|Specifies the maximum legal speed limit on a road, railway or waterway.|
|Used on these elements|
|Status: de facto|
|Tools for this tag|
The maxspeed=* tag is used on ways to define the maximum legal speed limit for general traffic on a particular road, railway or waterway. By default, values will be interpreted as kilometres per hour. If the speed limit should be specified in a different unit the unit can be added to the end of the value, separated by a space (see Examples). The tag is also used on nodes to specify maxspeed traffic signs.
The maximum speed limit for a highway=*, railway=rail, waterway=river etc can be specified as follows (these are tagging examples for linear features, you can additionally map the traffic signs themselves on a node at the sign position with traffic_sign=maxspeed and maxspeed=*):
|The maximum fixed numeric speed limit, followed by the appropriate unit if not measured in km/h when no units should be included. For example maxspeed=60 for 60 km/h and maxspeed=50 mph for 50 mph (note the space between the value and the unit).|
||maxspeed:variable=*||Indicates that there is a (variable) maximum speed limit displayed on electronic variable signs.|
Please do not use this tag for railway lines and tag instead the maximum allowed speed there.
||maxspeed=none||Indicates that there is no fixed maximum numeric speed limit for this section of road (on some German autobahns and a very few other places). Not to be used for situations where there is a limit but it is not known. Where the limit is not known do not include a maxspeed tag.|
||maxspeed=walk||In Austria and Germany the speed limit for living street (German: Wohnstraße bzw. Verkehrsberuhigter Bereich) is defined only as being a walking speed but there is no defined numeric value for this. The maxspeed walk proposal suggests that |
||maxspeed=<countrycode>:<zone type>||Only in some places, notably Romania and Russia, it is common to find that maxspeed holds a value of the form '<countrycode>:<zone type>'. It is used in Russia for areas where the speed limit is indicated on the street by use of a symbol or icon rather than a number. The format includes a country code followed by a ':' and a zone identifier (For example 'RO:urban'). This non-numeric notation is used to avoid the correction of an entire country map due to legislation changes regarding maximum speed.
For more information on this, and for a table of common values see source:maxspeed=*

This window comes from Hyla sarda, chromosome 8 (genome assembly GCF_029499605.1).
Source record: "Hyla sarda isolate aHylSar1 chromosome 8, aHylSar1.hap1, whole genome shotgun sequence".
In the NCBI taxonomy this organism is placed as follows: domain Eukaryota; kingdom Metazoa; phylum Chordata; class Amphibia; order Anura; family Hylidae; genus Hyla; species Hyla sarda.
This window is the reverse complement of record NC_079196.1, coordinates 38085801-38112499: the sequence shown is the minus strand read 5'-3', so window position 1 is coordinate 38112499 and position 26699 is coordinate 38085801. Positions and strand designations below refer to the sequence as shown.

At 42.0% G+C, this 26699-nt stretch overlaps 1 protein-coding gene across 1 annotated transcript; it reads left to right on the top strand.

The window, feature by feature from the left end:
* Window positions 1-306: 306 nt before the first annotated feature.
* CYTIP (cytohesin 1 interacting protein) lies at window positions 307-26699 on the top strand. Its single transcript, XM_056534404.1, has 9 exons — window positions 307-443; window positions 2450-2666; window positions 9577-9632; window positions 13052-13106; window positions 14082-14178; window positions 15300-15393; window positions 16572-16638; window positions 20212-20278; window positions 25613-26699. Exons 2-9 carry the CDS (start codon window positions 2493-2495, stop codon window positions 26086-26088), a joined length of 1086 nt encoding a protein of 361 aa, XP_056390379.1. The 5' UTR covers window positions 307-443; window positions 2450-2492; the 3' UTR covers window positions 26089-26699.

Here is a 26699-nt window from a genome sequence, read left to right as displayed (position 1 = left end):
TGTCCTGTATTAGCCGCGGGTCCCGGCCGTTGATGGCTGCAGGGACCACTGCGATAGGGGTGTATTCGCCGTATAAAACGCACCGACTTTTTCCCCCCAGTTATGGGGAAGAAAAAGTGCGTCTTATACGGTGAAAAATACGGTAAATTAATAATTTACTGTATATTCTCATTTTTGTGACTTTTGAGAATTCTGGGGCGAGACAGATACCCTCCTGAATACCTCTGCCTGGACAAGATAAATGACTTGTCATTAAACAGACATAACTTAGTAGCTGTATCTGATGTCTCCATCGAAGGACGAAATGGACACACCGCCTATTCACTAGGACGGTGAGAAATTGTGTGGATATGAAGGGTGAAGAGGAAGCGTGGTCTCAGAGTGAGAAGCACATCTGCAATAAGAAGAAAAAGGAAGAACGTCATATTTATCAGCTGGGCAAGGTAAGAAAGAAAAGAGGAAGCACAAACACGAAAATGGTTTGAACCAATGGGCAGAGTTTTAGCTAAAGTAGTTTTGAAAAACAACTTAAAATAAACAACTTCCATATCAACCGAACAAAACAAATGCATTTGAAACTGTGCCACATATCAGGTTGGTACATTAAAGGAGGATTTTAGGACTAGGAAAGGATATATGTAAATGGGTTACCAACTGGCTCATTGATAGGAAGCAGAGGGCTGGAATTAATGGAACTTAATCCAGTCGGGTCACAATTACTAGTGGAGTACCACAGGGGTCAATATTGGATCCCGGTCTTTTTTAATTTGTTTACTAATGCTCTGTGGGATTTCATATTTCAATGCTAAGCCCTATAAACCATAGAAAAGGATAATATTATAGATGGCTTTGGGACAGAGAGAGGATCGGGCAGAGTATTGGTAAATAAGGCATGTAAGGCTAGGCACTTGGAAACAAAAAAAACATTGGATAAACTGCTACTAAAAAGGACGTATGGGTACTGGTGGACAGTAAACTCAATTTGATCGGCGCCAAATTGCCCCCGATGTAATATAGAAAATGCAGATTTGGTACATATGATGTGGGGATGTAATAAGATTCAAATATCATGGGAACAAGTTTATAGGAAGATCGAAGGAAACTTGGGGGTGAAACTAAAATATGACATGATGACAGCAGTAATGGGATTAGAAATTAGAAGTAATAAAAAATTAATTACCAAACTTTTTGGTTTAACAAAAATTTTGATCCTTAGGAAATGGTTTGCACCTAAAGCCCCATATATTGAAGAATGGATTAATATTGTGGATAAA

Implicit maxspeed values
As described above, the maxspeed=* may use context-specific values, such as where a road is unsigned and a "default" maxspeed value in-force by legislation/law applies.
|maxspeed=* or source:maxspeed=*||Implied or explicit value||maxspeed=* or source:maxspeed=*||Implied or explicit value||maxspeed=* orsource:maxspeed=*||Implied or explicit value|
|AU||AU:urban||50 or 60 in NT
|AU:rural||100 or 110 in NT & WA
(Northern Territory & Western Australia)
|CA||CA-AB:urban||50 (most roads), 80 (provincial highways)||CA-AB:rural||80 (most roads) 100 (provincial highways)||
Speed limits above the statutory defaults may apply. Most provinces and territories have provisions in their traffic laws allowing speed limits higher than the defaults.
|CA-QC:urban||50||CA-QC:rural||80 (paved roads), 70 (unpaved roads)||CA-QC:motorway||100|
|FR:motorway||130 / 110 (raining)|
See also Default speed limits for a more complete and machine readable list of implicit speed limits that also includes speed limits for motor vehicles other than cars and is sourced directly from each country's legislation (with links).
Where the speed limit is indicated by special speed limits signposted at the zone boundaries they can be tagged as follows:
This tagging is overlapping with the dedicated tag zone:maxspeed=* which is superfluous when specified in the maxspeed-tag itself.
Where different speed limits are posted for different classes of vehicles these should be specified using maxspeed:<vehicle>=*. The possible values for
<vehicle> correspond to the values for transport modes of the key access=* (see also Examples).
Note: Where a lower blanket speed limit is applied for certain classes of vehicle across all roads within the jurisdiction then this should not be tagged at the individual road level.
- Main article: Forward & backward, left & right
Where different speed limits are specified for each driving direction those can be specified using maxspeed:forward=* resp. maxspeed:backward=*, whereas
forward applies to the speed limit for the same direction as the OSM way and
backward to the speed limit for the opposite direction.
Where different speed limits are specified for each lane of a road those can be specified using maxspeed:lanes=*. Each lane’s maximum speed has to be separated with the “|” character. The first maximum speed is the maximum speed of the leftmost lane (viewed from the direction of the OSM way), the second maximum speed is the speed of the lane right from the leftmost lane and so on until the rightmost lane.
Further if they should be specified for each driving direction separately the key maxspeed:lanes:forward=* resp. maxspeed:lanes:backward=* can be used, whereas
lanes:forward applies to the speed limit of the lanes for the same direction as the OSM way and
lanes:backward to the speed limit of the lanes of the opposite direction. See therefore also the Examples as well as the article about mapping individual lanes.
Time or other conditions
- Main article: Conditional restrictions
Example: The maximum speed is 30 km/h between 7am and 2pm on workdays (in Germany: Monday-Saturday, but not on public holidays) but otherwise is 50 km/h as implicit speed limit in the city:
maxspeed:conditional=30 @ (Mo-Sa 07:00-14:00; PH off)
The maxspeed=* tag should ideally be added to only the segment of roadway for which the speed limit applies. Depending on the jurisdiction, a speed limit may take effect at a speed limit sign , at a solid line painted across the roadway near the sign , at a fixed distance away from the sign, or at the nearest intersection.